Historians will tell you that the past can often have a direct and profound effect on the present age.
Take Magda Teter, for example. A scholarly probe into post-Reformation Europe recently led the professor of history and director of Jewish Studies at Wesleyan to an event that may have changed the course of Jewish and Christian relations in Poland.
“This is how scholars can sometimes play a role in getting people to talk to each other,” she said. “It didn’t start that way, but that was the good result.”
Sandomierz, a sleepy Renaissance town in southeast Poland, (now known in Europe as the backdrop for a popular TV show about a crime-solving priest) was for many years considered a locus of anti-Semitism. The reason: a painting in the city’s cathedral church depicting the “blood libel” of Jews murdering Christian children. One of a series commemorating Catholic martyrs, it had been for many years covered up; calls to have it removed met with opposition, but it was the source of intense controversy and a big problem for the local bishop.
In the course of researching a book she is currently writing, Teter met with the Sandomierz bishop. They discussed what to do with the 18th-century painting, and how to bring the community together around a solution?
The result of that conversation was a 2013 symposium on the issue, partially sponsored by Wesleyan, that brought together scholars and clerics and led to the decision to unveil the painting, add explanatory signage and convene again.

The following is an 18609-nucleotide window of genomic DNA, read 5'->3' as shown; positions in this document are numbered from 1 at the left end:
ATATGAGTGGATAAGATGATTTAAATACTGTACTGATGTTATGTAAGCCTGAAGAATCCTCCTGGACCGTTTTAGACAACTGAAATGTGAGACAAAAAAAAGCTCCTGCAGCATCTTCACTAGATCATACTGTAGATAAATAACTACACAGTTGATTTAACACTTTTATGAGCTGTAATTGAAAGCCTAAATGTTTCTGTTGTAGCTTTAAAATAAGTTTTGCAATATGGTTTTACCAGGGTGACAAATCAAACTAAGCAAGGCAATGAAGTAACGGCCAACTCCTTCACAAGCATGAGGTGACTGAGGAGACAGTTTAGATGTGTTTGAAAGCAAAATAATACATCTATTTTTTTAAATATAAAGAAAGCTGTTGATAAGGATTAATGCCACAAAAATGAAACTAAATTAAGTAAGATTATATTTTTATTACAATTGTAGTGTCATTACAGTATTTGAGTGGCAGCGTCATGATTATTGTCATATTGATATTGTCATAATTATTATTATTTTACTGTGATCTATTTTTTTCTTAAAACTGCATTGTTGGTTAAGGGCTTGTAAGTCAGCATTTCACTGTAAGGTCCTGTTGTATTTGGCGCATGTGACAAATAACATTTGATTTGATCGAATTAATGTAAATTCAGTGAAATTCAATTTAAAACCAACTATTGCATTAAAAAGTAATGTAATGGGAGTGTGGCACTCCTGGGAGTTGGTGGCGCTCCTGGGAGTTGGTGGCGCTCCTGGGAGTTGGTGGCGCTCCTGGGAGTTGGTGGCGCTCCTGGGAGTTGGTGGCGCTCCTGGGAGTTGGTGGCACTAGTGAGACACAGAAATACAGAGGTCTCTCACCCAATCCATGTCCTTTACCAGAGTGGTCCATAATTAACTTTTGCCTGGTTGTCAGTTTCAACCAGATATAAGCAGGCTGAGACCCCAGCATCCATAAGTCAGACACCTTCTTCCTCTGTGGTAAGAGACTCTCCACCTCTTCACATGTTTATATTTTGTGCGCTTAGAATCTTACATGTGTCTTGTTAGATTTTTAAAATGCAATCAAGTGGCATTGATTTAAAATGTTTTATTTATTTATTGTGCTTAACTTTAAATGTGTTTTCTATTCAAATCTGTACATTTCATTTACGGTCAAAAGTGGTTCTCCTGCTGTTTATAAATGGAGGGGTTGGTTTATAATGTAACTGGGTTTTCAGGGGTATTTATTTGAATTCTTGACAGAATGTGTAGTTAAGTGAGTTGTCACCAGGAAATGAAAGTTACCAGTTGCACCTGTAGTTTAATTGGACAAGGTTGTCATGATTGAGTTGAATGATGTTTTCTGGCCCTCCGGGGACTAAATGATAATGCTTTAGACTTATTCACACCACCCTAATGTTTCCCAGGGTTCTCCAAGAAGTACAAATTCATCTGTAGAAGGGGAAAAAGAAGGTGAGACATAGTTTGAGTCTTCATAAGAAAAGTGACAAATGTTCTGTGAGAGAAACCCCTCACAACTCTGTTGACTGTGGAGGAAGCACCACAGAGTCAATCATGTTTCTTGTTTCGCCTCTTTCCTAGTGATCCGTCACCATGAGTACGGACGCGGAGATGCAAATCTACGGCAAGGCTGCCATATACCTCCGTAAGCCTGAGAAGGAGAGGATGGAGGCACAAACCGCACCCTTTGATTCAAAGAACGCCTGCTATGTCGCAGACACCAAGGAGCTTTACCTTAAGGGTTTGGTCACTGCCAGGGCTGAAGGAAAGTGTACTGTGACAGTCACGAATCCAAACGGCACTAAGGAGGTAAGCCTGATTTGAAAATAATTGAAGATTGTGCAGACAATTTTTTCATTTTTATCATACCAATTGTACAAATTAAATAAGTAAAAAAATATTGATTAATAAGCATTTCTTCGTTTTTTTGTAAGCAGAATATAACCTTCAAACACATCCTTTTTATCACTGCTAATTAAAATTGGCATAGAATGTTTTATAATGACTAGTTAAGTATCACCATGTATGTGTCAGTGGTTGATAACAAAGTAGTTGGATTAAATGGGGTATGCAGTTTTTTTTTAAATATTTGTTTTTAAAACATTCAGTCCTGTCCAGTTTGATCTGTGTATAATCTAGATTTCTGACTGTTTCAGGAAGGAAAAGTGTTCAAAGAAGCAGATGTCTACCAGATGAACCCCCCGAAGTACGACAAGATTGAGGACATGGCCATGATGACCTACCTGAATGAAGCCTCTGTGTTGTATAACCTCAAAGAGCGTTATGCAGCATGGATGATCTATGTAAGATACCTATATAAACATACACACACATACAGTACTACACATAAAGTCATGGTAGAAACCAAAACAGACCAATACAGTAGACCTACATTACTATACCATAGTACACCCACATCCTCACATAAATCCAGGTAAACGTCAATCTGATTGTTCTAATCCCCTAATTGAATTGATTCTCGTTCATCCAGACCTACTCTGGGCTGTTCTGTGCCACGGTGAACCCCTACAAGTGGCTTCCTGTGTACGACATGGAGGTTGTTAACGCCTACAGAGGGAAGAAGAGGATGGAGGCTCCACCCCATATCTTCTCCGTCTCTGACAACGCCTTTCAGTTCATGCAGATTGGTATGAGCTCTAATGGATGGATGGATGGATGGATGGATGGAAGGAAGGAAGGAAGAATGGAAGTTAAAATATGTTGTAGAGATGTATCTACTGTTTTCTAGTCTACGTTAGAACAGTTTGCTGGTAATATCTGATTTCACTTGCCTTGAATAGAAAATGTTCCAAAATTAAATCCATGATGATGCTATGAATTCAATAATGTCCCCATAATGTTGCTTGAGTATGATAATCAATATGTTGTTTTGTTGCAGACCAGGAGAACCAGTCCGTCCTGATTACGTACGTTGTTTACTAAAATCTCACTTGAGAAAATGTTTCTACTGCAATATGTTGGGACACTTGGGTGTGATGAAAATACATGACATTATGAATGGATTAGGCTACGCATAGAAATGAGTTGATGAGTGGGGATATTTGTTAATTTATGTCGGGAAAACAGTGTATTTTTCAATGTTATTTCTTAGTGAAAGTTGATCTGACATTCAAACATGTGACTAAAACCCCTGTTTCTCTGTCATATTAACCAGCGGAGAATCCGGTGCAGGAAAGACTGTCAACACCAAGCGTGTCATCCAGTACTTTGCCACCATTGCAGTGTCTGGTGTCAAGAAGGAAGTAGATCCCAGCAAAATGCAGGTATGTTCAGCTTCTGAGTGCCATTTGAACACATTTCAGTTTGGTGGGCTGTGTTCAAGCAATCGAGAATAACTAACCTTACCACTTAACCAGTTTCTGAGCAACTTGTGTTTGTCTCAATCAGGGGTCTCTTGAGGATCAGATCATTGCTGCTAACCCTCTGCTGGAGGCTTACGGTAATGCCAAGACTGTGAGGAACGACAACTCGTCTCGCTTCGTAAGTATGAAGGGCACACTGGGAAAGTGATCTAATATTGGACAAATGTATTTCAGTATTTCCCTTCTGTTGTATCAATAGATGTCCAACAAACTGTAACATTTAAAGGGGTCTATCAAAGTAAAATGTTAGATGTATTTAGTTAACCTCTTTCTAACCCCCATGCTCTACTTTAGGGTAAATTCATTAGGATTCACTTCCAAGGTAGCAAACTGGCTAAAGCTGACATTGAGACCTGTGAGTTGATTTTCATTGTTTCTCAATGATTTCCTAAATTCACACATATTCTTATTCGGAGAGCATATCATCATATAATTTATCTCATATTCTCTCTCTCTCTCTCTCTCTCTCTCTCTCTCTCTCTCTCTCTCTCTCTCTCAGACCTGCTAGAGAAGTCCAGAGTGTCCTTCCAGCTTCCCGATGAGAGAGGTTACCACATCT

In January this year, that second meeting came as the Polish church’s national Day of Judaism was held in Sandomierz, with Teter, other scholars, Catholic clerics, the chief rabbi of Poland and lay leaders. Teter described a moving moment in the cathedral when a choir of Catholic seminarians sang the popular Israeli song Hevenu shalom aleikhem (We brought peace).
The Day of Judaism, which has been observed since 1997 by the Catholic Church in Poland, is mean to foster a dialogue with the Jewish community and “to present anti-Semitism as a sin.”
This year, the day capped a week of events, including an exhibition of Judaica in a local museum and events organized by local high school students about the history of Jews in Poland and Sandomierz.
Teter’s research led her to find deep similarities between the events depicted in the Sandomierz painting (and similar ones in nearby St. Paul’s) and depictions of the legendary martyrdom of Simon of Trent. When she exposed these similarities at the 2013 conference “You could hear people breathe, like ‘a-ha,” she said at a faculty lunch Feb. 11.
For years many had believed that the paintings, however nonhistorical, had portrayed events in Sandomierz. That they could be linked to a larger, non-local story “gave people the space” to talk about the Christian-Jewish rift, and the problem of the painting itself, in a new way. “Without polemics,” Teter said.
Teter’s journey to Sandomierz had started as she pursued access to Church archives while researching the 18th –century priest who brought the paintings to the cathedral. That scholarly journey hasn’t ended yet; she has yet to see the documents she originally sought.
“That may be the next step,” she said.